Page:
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It is split into the practical and theoretical aspects of sport. The Technical Baccalaureate Measure aims to recognise excellence in technical training for ambitious and talented students taking selected advanced vocational qualifications.There are three elements:- a Level 3 vocational qualification in a Government-approved subject; a Level 3 Core Maths qualification and an Extended Project which is designed to develop and test students’ skills in extended writing, communication, research, self-discipline and self-motivation. These focus on a particular job area and give you the knowledge and skills necessary to go and work in that job area or train further. Marks are separated into 60% coursework, 40% exam. Photography and Textiles clubs are offered and the department has an open-door policy for any pupils looking to develop their skills. This document is our one page interpretation of the specs & sample exam papers. However, this will not be the case for all A levels: Biology, Human Biology, Chemistry, Physics, Electronics, Geology, Music, Welsh and Science will continue with six units, three units for AS and A2 respectively, and 600 UMS for the A level. Either programme forms a good basis for further study in the sixth form. It requires initiative from pupil and teacher, a willingness to take chances, a readiness to give and to surrender power and always a clear and certain sense of what you are trying to achieve. In 1989, Advanced Supplementary (AS) awards were introduced; they were intended to broaden the subjects a pupil studied post 16, and were to complement rather than be part of a pupil's A-level studies. Recent students have gone on to read such subjects as Medicine, Law, English, Architecture, Philosophy and Theology. Listening skills are developed throughout the course focusing on a range of styles of music, and questions tend to require short answers. In 2010 the focus was on the first day of the Somme and the 3rd battle of Ypres and in 2011 a new day was added to study the 1914/15 campaigns. In addition to lesson time, our specialist teachers run both formal and informal regular ‘drop in’ sessions to support pupils further. This will form 12% of the 60% marks allocated for coursework. Higher National Diplomas (HNDs) and Higher National Certificates (HNCs) are work-related qualifications designed to equip students with the knowledge, understanding and skills required for a particular vocational sector. Our Key Stage 3 curriculum allows pupils the opportunity to study a broad range of human and physical geography topics from coasts to weather, have you used an essay writing service as well as developing place knowledge and key geographical skills including map skills and fieldwork. The pieces are chosen by the candidate, french immersion homework help and may be performed on any instrument or voice. Marking of a project will occur formally at the end of a project. Few other subjects hold more scope for the excitement of discovery. The Lectern Society sees students presenting on a given theme, quizzed by their audience and judged by a panel of independent adjudicators. Students are taught to respond to music, identifying conventions used within different styles and traditions. Careers and further study in business are diverse, with job roles covering everything from marketing and agriculture to retail and banking.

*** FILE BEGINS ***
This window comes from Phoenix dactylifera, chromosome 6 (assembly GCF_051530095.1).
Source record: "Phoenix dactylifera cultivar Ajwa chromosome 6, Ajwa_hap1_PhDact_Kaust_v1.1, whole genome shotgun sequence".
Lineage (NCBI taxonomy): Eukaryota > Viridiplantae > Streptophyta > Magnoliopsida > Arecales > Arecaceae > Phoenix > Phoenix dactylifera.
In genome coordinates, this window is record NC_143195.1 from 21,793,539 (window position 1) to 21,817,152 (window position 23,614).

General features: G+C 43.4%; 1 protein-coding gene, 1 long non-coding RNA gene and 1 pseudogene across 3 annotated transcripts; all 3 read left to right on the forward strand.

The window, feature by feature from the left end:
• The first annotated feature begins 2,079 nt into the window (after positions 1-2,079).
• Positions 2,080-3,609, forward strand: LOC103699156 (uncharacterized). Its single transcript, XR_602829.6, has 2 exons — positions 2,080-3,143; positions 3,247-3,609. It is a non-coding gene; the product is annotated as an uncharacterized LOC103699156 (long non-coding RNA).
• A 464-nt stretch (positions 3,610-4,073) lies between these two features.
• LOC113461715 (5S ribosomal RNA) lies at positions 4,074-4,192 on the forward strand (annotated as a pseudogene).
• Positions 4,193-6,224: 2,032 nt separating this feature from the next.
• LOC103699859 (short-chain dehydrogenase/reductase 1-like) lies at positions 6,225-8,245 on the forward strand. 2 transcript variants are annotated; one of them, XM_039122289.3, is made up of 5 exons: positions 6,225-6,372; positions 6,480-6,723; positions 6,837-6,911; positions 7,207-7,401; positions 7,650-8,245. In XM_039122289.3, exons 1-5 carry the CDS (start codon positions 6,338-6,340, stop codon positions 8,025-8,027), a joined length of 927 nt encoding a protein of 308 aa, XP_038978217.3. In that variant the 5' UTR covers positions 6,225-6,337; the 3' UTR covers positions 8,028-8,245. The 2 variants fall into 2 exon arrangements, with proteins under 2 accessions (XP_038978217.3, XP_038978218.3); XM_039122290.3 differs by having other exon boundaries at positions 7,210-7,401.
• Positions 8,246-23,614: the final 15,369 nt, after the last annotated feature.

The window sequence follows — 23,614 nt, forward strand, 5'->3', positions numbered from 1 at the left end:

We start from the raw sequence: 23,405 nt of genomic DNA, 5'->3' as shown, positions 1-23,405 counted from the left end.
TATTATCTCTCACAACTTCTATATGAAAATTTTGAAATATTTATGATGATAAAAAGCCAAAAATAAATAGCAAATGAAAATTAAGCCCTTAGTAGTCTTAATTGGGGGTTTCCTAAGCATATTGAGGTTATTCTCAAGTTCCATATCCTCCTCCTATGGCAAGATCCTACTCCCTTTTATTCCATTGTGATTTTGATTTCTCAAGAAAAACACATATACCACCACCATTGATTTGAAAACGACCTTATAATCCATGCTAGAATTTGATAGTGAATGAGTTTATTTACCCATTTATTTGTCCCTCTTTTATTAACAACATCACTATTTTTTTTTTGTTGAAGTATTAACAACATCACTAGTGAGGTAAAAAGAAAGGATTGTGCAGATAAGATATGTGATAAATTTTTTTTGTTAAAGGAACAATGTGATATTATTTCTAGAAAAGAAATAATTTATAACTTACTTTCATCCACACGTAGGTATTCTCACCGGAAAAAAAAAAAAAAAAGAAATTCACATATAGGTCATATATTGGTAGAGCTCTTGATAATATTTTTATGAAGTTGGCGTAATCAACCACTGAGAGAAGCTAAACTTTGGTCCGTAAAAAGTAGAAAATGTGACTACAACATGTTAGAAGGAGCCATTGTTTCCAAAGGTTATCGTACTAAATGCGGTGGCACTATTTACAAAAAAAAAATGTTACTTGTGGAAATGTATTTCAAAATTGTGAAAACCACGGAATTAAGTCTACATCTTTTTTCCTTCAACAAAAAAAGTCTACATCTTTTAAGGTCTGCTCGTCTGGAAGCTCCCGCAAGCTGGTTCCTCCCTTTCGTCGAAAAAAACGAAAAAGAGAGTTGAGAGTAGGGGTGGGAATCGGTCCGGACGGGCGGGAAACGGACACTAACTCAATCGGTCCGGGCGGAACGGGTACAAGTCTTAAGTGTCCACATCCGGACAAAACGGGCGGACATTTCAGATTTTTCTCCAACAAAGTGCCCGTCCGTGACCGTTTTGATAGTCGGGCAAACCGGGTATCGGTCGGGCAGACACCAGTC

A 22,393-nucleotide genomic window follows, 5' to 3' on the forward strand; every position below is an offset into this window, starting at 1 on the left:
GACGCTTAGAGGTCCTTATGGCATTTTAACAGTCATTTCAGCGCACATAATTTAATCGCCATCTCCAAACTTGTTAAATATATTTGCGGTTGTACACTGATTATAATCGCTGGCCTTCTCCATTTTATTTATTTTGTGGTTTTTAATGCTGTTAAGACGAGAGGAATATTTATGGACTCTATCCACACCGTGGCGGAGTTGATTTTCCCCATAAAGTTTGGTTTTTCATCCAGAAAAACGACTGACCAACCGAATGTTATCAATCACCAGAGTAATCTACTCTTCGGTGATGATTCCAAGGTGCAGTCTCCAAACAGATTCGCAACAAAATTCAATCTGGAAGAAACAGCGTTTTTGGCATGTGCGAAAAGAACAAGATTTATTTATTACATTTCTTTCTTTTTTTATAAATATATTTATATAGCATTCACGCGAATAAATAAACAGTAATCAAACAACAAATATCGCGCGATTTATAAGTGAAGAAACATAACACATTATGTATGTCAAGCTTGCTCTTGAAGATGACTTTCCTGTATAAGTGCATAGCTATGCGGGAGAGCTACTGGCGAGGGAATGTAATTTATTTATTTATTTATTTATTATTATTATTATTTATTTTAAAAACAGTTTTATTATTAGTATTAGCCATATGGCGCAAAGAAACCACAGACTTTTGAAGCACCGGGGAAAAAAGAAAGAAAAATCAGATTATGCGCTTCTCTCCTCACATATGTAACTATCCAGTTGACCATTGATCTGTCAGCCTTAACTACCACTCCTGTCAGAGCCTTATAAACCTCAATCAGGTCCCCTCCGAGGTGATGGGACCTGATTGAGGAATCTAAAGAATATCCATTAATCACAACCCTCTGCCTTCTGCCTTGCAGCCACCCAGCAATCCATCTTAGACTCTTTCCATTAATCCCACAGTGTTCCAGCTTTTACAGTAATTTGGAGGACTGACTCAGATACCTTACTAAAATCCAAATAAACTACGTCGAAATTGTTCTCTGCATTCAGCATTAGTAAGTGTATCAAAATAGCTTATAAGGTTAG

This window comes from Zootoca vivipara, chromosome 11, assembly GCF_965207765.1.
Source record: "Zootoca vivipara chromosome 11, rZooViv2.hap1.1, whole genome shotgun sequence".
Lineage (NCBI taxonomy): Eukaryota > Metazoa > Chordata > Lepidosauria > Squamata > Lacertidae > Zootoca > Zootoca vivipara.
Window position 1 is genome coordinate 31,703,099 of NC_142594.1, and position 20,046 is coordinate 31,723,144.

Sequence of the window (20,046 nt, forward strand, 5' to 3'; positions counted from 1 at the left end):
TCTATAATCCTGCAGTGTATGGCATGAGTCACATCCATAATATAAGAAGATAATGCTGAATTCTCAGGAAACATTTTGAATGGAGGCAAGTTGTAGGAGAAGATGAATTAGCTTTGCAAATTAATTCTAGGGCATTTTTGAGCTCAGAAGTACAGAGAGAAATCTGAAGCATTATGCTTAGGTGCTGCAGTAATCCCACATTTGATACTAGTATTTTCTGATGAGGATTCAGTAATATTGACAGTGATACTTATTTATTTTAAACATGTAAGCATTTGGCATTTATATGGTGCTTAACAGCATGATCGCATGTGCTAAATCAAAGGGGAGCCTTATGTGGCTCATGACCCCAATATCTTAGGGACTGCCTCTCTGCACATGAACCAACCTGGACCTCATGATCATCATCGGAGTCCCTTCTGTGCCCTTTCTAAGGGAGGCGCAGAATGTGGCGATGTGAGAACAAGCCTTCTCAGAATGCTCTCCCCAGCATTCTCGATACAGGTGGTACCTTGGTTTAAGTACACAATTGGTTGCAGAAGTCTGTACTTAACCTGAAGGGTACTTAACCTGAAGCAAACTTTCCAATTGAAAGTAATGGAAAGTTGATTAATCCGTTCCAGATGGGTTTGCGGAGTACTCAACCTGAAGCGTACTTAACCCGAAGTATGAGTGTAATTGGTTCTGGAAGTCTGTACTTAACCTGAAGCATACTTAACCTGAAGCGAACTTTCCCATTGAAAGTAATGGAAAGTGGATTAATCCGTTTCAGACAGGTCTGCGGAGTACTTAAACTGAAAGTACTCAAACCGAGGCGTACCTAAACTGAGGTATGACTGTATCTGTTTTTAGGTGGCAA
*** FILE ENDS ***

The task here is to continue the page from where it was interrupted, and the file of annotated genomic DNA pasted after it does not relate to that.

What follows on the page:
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We also attend business conferences that offer support and guidance towards the final exam. The focus tends to be on psychology topics beyond the remit of the specification and of general interest to sixth form students. Depending on the specific offer made, a combination of more than 3 subjects (typically 4 or 5) with lower grades, or points from non-academic input such as higher level music grades or a Key Skills course, may also be accepted by the university. Note: Homework is not set in 1st and 2nd form. AQA website by following this link. Students are required to sit for two major exams, AS and A2, at the end of each academic year. Our aim is to enthuse and develop a strong foundation for GCSE and beyond. It is designed especially for mature students who have had a break from their studies and is generally accepted as an alternative to A-Levels and is combined with GCSEs. The Tomlinson Inquiry was set up to ascertain whether this was an underhand to disprove that A levels were becoming too easy. They are taught to use a musical vocabulary appropriately. The study of a foreign language is vital in the modern world, and here at Pocklington, students have the chance to study French, German and Spanish to a high standard, whilst experiencing the culture and life in other countries where those languages are spoken. If you obtained mainly D (or 3) grades at GCSE you will be able to undertake a package of GCSEs.  Where GCSE subjects will have changed to the new grading system, help with algebra 2 homework entry requirements will be expressed in the new grading system as well as the current/old one. As they progress to GCSEs and A levels, pupils are guided through a process to select subjects that best fit individual interests and aptitudes. At A Level we currently offer ICT using the WJEC examination board. Pupils will be able to explore and develop their skills to a high level by the end of key stage 3; there are many opportunities for pupils to go beyond the set curriculum if they wish. There is a strong mathematical focus, much of which will be embedded within the course.